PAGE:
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Turtle Beach Stealth 300 Review

Turtle Beach Stealth 300

Genre: Articles, Hardware, Headphone Reviews, Switch NewsXBox One News


Great About Rating

Thanks to our good friends at Turtle Beach, we had the opportunity to use the Turtle Beach Stealth 300 for a few months, and have thoroughly enjoyed our experience with it. Although we weren’t crazy about everything the headset had to offer, it was a quality product for a great price, and anyone looking for that entry level headset would be well serviced by this device. Let’s dive in!


Build Quality

There is nothing flashy about the Stealth 300 headset, and I’m actually a big fan of that. We reviewed the Xbox One version of the headset – which is also compatible with the Nintendo Switch – so the soft green Xbox colours accent the black headset throughout. The band on the top of the headset between the plastic bridge and your head is a comfortable green mesh, bringing extra comfort over past Turtle Beach headsets that have had a harder plastic, or thing pleather band. The thick green band does a fantastic job of keeping the top of your head comfortable, and the breathable mesh keeps sweating issues to a minimum.

The cups are nicely molded to the average sized person’s ears, with one side just having a plastic finish, and the other housing the microphone, volume and chat dials, and the power button, and mode button. Everything is easily accessible, and once you’ve memorized the button placement doing what you need to do quickly is fairly easy. While the headset doesn’t have a mute button for the microphone, simply pushing the microphone into the upgright position will automatically perform the mute option, which is a fantastic way to reduce the button clutter on the headset.


The design and build of the headset is top notch, but as an individual with a wider head, I found the headset fairly constricting, and would create some painful problems after only an hour or so of use. For those with wider heads, passing on this set is probably ideal. The build quality is solid, but that solid build comes with trade offs, one of which is the tighter feel. Around the ears, however, was never a problem. The cushioned earcups fit nicely, and felt great, even after long gaming periods. My painful issue was the plastic near the top of the headset, just before where the mesh padding began.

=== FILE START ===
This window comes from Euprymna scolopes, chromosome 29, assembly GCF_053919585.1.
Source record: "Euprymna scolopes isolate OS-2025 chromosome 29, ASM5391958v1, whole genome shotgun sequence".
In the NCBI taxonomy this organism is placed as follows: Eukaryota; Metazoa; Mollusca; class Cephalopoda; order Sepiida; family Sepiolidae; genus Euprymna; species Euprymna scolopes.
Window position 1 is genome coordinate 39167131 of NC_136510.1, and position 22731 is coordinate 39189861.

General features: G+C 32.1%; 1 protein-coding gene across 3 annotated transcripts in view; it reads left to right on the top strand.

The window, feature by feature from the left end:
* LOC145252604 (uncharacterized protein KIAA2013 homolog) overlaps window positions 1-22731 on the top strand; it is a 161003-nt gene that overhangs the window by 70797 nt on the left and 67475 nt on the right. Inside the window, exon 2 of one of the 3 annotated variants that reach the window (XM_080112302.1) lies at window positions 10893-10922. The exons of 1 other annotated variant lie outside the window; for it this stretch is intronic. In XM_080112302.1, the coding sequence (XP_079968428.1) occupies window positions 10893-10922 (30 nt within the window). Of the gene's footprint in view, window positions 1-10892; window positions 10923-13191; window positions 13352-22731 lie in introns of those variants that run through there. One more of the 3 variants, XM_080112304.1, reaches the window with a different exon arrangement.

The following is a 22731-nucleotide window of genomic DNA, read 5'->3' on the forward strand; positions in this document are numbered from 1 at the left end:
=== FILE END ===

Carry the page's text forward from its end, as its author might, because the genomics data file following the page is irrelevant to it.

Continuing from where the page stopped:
For those with taller heads, each side of the device will extend, so finding that perfect fit shouldn’t be too difficult. A single cord runs from the left earcup down to the Xbox One controller. I generally prefer to have an inline remote to handle my volume, but the earcup system works fine, as noted above.

Audio Quality

The audio quality in the Stealth 300 does not disappoint. With two 55mm drivers, the sound coming out of this 79.99 headset rivals that of headsets in the 100-200 dollar range. Whether listening to music, watching movies, or playing games, the quality of the audio is perfectly acceptable. Long time and hardcore audio fans might notice a few drawbacks that are common in sub 100 dollar devices, but for the average gamer, this headset is great.


The biggest issue I find with headsets as they become cheaper and cheaper are muddle lows and high pitches highs, that don’t sound like they should. Fortunately, those problems don’t seem to exist in the Stealth 300. All the audio was crystal clear which is exactly what any gamer would want.

When playing a few first person shooter titles, I never felt like the surround sound audio didn’t worked as well as I would have expected, and I’m currently using other devices that do a much better job. That being said, what you get here is still passable and not at all a detractor if you want to access the other great features of this Turtle Beach set that others don’t have, most importantly the muteable flip-up microphone.

What I REALLY like about this set, however, is the ability to tailor the headset to your personal preferences, through the use of 4 pre-set audio modes that can be triggered using the button on the headset. The 4 modes – Bass Boost, Vocal Boost, Treble Boost, and Signature Sound – are wildly different, and provide a range of pre-sets that will accommodate most listeners.



Besides the tight fit, there wasn’t a whole lot in this 80 dollar headset for me to get upset about. It’s not doing anything wildly different that the competition, but is providing more features at a lower price than most. With the ability to hold a 30 hour long charge, this headset should factor in perfectly alongside your Xbox One or Nintendo Switch setup, and shouldn’t be ignored if you are looking to upgrade your current headset model.




Article By

blank Adam Roffel has only been writing about video games for a short time, but has honed his skills completing a Master's Degree. He loves Nintendo, and almost anything they have released...even Tomodachi Life.

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Twitter: @AdamRoffel